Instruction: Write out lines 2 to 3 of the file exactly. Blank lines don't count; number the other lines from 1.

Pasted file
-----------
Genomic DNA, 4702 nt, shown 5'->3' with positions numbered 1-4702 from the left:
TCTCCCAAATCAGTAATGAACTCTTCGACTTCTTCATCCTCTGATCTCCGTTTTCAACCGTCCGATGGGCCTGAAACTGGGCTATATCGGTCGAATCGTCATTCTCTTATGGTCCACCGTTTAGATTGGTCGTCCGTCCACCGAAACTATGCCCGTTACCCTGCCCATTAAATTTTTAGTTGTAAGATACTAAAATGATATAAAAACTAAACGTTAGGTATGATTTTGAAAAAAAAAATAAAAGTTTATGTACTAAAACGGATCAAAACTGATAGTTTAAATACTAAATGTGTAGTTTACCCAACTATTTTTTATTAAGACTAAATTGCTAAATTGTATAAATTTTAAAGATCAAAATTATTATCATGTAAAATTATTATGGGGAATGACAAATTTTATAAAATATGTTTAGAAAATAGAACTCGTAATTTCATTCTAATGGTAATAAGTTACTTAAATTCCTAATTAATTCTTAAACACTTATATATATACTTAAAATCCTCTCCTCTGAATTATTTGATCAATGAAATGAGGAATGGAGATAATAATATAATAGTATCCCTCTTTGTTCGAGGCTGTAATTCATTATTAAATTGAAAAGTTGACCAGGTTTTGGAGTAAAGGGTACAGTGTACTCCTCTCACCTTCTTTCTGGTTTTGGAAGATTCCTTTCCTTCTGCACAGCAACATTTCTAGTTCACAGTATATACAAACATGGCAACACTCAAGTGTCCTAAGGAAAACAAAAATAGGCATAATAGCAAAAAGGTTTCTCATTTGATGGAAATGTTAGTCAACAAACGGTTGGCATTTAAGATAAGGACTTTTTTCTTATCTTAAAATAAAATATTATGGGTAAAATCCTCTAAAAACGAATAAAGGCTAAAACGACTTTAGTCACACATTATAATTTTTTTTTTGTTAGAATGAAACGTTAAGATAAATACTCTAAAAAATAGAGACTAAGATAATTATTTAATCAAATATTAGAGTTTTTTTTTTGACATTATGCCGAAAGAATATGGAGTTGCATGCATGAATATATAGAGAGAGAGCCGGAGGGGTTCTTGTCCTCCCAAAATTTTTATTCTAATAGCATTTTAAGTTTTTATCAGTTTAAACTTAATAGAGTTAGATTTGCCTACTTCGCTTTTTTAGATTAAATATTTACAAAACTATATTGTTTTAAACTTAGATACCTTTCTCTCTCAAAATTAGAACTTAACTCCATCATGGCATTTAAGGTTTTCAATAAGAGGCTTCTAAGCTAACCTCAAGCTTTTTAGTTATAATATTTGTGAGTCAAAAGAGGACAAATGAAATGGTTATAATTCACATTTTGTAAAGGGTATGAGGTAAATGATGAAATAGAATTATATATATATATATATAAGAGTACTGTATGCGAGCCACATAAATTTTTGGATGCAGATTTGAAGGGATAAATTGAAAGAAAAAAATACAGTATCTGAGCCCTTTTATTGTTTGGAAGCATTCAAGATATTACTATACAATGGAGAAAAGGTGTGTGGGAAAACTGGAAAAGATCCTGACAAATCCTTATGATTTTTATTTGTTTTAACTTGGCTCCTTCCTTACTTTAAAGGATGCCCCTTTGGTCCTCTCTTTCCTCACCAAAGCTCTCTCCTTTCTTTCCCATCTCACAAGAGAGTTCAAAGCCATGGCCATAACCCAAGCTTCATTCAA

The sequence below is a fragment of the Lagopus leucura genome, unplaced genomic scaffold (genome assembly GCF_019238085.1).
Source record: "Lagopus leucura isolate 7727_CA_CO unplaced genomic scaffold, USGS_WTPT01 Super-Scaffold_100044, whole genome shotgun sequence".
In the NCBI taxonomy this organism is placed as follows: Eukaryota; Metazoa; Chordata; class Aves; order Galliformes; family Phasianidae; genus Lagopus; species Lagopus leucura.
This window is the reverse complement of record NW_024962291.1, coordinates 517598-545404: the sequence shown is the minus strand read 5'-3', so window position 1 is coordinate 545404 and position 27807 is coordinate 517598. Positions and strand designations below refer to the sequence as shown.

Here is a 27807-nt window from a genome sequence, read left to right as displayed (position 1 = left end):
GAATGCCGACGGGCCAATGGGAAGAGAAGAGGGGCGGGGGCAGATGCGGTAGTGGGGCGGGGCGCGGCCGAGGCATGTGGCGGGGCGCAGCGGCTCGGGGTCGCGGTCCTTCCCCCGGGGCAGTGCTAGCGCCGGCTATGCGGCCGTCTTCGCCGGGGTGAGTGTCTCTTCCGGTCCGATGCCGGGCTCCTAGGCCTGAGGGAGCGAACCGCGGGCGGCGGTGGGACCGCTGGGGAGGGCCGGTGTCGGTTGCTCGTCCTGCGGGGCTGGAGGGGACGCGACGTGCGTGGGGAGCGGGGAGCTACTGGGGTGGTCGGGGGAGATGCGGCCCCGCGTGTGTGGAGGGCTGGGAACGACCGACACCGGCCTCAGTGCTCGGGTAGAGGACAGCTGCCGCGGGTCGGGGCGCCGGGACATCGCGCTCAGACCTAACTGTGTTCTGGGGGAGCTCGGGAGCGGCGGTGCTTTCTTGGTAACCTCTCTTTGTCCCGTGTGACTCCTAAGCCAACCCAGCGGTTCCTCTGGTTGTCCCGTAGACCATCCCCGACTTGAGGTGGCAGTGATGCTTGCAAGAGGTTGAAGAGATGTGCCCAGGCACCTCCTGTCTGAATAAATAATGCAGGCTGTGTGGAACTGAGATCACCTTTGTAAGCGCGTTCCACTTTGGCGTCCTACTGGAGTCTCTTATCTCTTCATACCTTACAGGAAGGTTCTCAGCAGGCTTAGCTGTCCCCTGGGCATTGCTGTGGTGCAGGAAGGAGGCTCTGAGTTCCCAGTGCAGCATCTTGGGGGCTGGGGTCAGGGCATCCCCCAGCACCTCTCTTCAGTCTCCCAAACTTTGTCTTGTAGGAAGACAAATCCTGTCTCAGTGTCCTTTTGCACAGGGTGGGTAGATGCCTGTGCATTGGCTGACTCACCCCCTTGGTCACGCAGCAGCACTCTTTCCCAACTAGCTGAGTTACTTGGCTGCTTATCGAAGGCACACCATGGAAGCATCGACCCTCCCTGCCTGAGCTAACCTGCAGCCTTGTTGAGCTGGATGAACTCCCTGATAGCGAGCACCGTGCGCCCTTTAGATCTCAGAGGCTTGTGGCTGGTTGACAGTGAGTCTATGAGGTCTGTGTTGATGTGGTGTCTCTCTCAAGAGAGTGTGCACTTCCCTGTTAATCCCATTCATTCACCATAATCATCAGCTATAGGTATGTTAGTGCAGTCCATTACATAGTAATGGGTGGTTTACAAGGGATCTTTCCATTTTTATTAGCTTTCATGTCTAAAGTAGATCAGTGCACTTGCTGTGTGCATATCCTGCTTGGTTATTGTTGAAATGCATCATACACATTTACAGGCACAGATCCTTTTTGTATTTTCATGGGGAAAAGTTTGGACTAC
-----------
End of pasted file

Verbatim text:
TCTCCCAAATCAGTAATGAACTCTTCGACTTCTTCATCCTCTGATCTCCGTTTTCAACCGTCCGATGGGCCTGAAACTGGGCTATATCGGTCGAATCGTCATTCTCTTATGGTCCACCGTTTAGATTGGTCGTCCGTCCACCGAAACTATGCCCGTTACCCTGCCCATTAAATTTTTAGTTGTAAGATACTAAAATGATATAAAAACTAAACGTTAGGTATGATTTTGAAAAAAAAAATAAAAGTTTATGTACTAAAACGGATCAAAACTGATAGTTTAAATACTAAATGTGTAGTTTACCCAACTATTTTTTATTAAGACTAAATTGCTAAATTGTATAAATTTTAAAGATCAAAATTATTATCATGTAAAATTATTATGGGGAATGACAAATTTTATAAAATATGTTTAGAAAATAGAACTCGTAATTTCATTCTAATGGTAATAAGTTACTTAAATTCCTAATTAATTCTTAAACACTTATATATATACTTAAAATCCTCTCCTCTGAATTATTTGATCAATGAAATGAGGAATGGAGATAATAATATAATAGTATCCCTCTTTGTTCGAGGCTGTAATTCATTATTAAATTGAAAAGTTGACCAGGTTTTGGAGTAAAGGGTACAGTGTACTCCTCTCACCTTCTTTCTGGTTTTGGAAGATTCCTTTCCTTCTGCACAGCAACATTTCTAGTTCACAGTATATACAAACATGGCAACACTCAAGTGTCCTAAGGAAAACAAAAATAGGCATAATAGCAAAAAGGTTTCTCATTTGATGGAAATGTTAGTCAACAAACGGTTGGCATTTAAGATAAGGACTTTTTTCTTATCTTAAAATAAAATATTATGGGTAAAATCCTCTAAAAACGAATAAAGGCTAAAACGACTTTAGTCACACATTATAATTTTTTTTTTGTTAGAATGAAACGTTAAGATAAATACTCTAAAAAATAGAGACTAAGATAATTATTTAATCAAATATTAGAGTTTTTTTTTTGACATTATGCCGAAAGAATATGGAGTTGCATGCATGAATATATAGAGAGAGAGCCGGAGGGGTTCTTGTCCTCCCAAAATTTTTATTCTAATAGCATTTTAAGTTTTTATCAGTTTAAACTTAATAGAGTTAGATTTGCCTACTTCGCTTTTTTAGATTAAATATTTACAAAACTATATTGTTTTAAACTTAGATACCTTTCTCTCTCAAAATTAGAACTTAACTCCATCATGGCATTTAAGGTTTTCAATAAGAGGCTTCTAAGCTAACCTCAAGCTTTTTAGTTATAATATTTGTGAGTCAAAAGAGGACAAATGAAATGGTTATAATTCACATTTTGTAAAGGGTATGAGGTAAATGATGAAATAGAATTATATATATATATATATAAGAGTACTGTATGCGAGCCACATAAATTTTTGGATGCAGATTTGAAGGGATAAATTGAAAGAAAAAAATACAGTATCTGAGCCCTTTTATTGTTTGGAAGCATTCAAGATATTACTATACAATGGAGAAAAGGTGTGTGGGAAAACTGGAAAAGATCCTGACAAATCCTTATGATTTTTATTTGTTTTAACTTGGCTCCTTCCTTACTTTAAAGGATGCCCCTTTGGTCCTCTCTTTCCTCACCAAAGCTCTCTCCTTTCTTTCCCATCTCACAAGAGAGTTCAAAGCCATGGCCATAACCCAAGCTTCATTCAA

The sequence below is a fragment of the Lagopus leucura genome, unplaced genomic scaffold (genome assembly GCF_019238085.1).